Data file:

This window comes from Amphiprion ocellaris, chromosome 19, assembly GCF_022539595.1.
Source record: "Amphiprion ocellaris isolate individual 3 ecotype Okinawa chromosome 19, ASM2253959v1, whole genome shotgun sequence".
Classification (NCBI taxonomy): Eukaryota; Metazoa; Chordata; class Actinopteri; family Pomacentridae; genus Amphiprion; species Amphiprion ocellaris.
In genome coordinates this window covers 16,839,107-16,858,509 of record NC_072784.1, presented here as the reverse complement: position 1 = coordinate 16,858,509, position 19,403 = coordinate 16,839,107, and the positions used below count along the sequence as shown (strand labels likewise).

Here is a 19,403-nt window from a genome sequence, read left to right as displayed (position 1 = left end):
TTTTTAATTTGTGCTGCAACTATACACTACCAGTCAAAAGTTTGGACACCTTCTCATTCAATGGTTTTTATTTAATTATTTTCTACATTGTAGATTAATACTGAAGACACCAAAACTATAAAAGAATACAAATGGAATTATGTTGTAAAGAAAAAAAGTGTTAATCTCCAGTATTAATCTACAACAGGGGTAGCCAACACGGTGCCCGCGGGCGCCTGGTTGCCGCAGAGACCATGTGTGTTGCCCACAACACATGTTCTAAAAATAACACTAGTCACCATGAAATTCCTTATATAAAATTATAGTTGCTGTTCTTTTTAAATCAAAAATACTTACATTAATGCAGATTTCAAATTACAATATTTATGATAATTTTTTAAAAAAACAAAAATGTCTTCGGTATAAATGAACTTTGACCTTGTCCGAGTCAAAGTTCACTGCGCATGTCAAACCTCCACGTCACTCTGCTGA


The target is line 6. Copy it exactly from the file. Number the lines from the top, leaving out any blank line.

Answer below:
TTTTTAATTTGTGCTGCAACTATACACTACCAGTCAAAAGTTTGGACACCTTCTCATTCAATGGTTTTTATTTAATTATTTTCTACATTGTAGATTAATACTGAAGACACCAAAACTATAAAAGAATACAAATGGAATTATGTTGTAAAGAAAAAAAGTGTTAATCTCCAGTATTAATCTACAACAGGGGTAGCCAACACGGTGCCCGCGGGCGCCTGGTTGCCGCAGAGACCATGTGTGTTGCCCACAACACATGTTCTAAAAATAACACTAGTCACCATGAAATTCCTTATATAAAATTATAGTTGCTGTTCTTTTTAAATCAAAAATACTTACATTAATGCAGATTTCAAATTACAATATTTATGATAATTTTTTAAAAAAACAAAAATGTCTTCGGTATAAATGAACTTTGACCTTGTCCGAGTCAAAGTTCACTGCGCATGTCAAACCTCCACGTCACTCTGCTGA